Conversion of flip flops SR to JK

Discussion in 'Digital Circuit Design' started by hp1729, Jul 19, 2016.

  1. hp1729

    Thread Starter Well-Known Member

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    Design 787 SR TO JK.PNG
    Some examples show the SR having the Clock input??? S-R latches do not have a Clock input. Maybe this would be better. Clock has to be edge triggered, not shown in this example and might explain the S-R latch with a Clock input. So both examples are flawed I guess. Maybe you can't get to there in just a few gates.
     
    Last edited: Jul 19, 2016
  2. hp1729

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    (An older file). This is closer to what a J-K flip flop looks like on the inside. More than just adding a few gates.
     
  3. Marley

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    The big difference between a SR and a JK is that the JK is a master-slave device. It actually contains two flip-flops, one clocked on the rising edge and one on the falling. Whereas the SR is basically a gated latch - level triggered not edge triggered.
     
  4. hp1729

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    Not all J-K are Master/slave types. Some are just edge triggered.
     
  5. benta

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    Not really. JK flip-flops of non-master-slave types are level triggered. For edge triggering you need the master-slave type.
    Non-master-slave JKs are almost impossible to work with, due to heavy restraints on setup and hold times.
    Not relevant though, only the very early RTL/DTL/TTL flip-flops were non-master-slave. Today, you won't find them anywhere.
     
  6. hp1729

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    Re: " Today, you won't find them anywhere. "

    Very true!. Mostly just found in the classroom.
     
  7. WBahn

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    Most actual implementations of flip flops use transmission gates to effect edge-triggered behavior. While there are two latches, they are not really in a master-slave configuration. Essentially they are two cross-coupled inverters and one phase of the clock they are holding their data and on the other they are being overdriven by their input. When the clock is LO, the first stage accepts data from the input but has it's feedback path disabled as well as the path to the output stage. The output stage, on the other hand, is holding the data. On the rising edge of the clock, the first stage is disconnected from the input and placed in a holding state while the output latch is turned transparent by connecting the output of the first stage to its input and disabling the feedback path. This involves race conditions, but since the design has complete control over them they can ensure that they are resolved properly. Since the inputs to the whole thing are disconnected from the first stage, the whole circuit appears to be edge sensitive and, unlike a classic master-slave topology, the input is transferred to the output on the rising edge as well. On the falling edge of the clock the output stage's feedback path is enabled and the input is disconnected, while the input stage's feedback back is disabled and the input is reconnected. Again, this involved critical races that the designer must ensure will be resolved properly.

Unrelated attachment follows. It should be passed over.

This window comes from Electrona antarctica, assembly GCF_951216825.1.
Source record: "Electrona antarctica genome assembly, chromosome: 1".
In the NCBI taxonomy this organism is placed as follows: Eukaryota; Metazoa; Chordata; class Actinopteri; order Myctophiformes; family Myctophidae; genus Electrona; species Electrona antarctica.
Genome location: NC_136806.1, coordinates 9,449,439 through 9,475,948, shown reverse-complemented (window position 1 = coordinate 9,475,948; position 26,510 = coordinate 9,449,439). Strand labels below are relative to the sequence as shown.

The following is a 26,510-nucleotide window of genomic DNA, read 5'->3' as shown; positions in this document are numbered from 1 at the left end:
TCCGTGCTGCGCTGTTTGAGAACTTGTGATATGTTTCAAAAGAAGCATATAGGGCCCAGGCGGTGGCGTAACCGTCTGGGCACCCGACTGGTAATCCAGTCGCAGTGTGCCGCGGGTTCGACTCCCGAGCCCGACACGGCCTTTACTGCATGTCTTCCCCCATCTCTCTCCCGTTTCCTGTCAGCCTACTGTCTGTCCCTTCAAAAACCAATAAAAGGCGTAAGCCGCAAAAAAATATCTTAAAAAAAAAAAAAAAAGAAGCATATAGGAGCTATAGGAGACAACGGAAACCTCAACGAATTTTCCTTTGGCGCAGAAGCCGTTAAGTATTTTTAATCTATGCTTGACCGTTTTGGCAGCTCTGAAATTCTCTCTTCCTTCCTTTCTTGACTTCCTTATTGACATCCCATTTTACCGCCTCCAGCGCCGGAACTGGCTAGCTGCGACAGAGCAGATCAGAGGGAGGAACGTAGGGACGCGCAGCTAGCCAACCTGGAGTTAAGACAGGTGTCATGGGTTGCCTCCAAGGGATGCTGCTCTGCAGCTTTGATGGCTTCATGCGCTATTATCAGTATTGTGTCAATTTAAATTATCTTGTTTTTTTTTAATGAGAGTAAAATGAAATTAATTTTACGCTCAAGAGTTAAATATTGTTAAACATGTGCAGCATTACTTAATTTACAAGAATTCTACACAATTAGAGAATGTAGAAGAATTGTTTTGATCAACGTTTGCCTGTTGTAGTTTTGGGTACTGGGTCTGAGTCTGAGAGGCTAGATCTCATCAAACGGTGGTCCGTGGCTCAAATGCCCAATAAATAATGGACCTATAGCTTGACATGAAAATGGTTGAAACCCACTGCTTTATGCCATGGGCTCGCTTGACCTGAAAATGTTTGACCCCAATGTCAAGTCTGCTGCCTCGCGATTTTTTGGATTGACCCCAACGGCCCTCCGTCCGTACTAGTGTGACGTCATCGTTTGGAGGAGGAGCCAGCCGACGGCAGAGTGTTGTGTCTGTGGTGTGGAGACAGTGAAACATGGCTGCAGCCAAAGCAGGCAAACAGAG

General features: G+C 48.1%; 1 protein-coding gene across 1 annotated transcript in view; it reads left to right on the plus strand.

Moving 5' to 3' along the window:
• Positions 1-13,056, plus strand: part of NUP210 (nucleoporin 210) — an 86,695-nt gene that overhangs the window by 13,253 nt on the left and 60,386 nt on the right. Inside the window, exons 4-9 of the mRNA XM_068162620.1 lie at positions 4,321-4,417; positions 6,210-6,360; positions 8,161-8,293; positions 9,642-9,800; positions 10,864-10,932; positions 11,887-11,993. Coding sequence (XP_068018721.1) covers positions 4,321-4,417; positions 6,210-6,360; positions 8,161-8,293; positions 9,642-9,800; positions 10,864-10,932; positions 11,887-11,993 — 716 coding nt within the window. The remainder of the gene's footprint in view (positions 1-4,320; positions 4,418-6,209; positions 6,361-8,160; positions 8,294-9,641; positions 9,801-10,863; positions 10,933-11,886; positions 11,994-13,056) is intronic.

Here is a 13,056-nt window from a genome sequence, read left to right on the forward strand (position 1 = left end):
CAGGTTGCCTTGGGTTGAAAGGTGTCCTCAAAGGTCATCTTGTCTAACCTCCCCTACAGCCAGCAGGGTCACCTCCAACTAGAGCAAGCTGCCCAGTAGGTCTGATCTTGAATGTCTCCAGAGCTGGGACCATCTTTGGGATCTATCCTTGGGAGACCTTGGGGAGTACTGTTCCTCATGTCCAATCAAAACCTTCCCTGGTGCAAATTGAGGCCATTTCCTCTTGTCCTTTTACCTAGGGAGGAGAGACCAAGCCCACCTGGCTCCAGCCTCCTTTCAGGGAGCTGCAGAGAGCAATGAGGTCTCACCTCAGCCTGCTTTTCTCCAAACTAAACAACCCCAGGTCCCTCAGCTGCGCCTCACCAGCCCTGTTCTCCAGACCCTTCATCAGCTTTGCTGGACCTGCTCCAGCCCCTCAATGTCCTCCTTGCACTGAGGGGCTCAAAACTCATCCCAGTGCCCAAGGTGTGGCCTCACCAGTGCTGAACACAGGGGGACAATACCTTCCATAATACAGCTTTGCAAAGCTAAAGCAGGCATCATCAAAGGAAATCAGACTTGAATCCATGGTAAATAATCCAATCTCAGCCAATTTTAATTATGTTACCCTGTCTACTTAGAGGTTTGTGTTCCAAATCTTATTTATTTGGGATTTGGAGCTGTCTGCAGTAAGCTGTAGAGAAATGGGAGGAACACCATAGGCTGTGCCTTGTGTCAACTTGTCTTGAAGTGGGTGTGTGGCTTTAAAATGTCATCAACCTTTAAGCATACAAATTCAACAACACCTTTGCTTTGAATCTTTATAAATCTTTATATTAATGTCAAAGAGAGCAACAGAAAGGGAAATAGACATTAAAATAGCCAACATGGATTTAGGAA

8. benta

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    Whether you call it "input stage" and "output stage" or "master" and "slave", the result is the same. And using "transmission gates" is just something that is a very useful technique CMOS circuits.
    But who cares. Name someone who'll build her/his own JK flip-flop.
     
  9. WBahn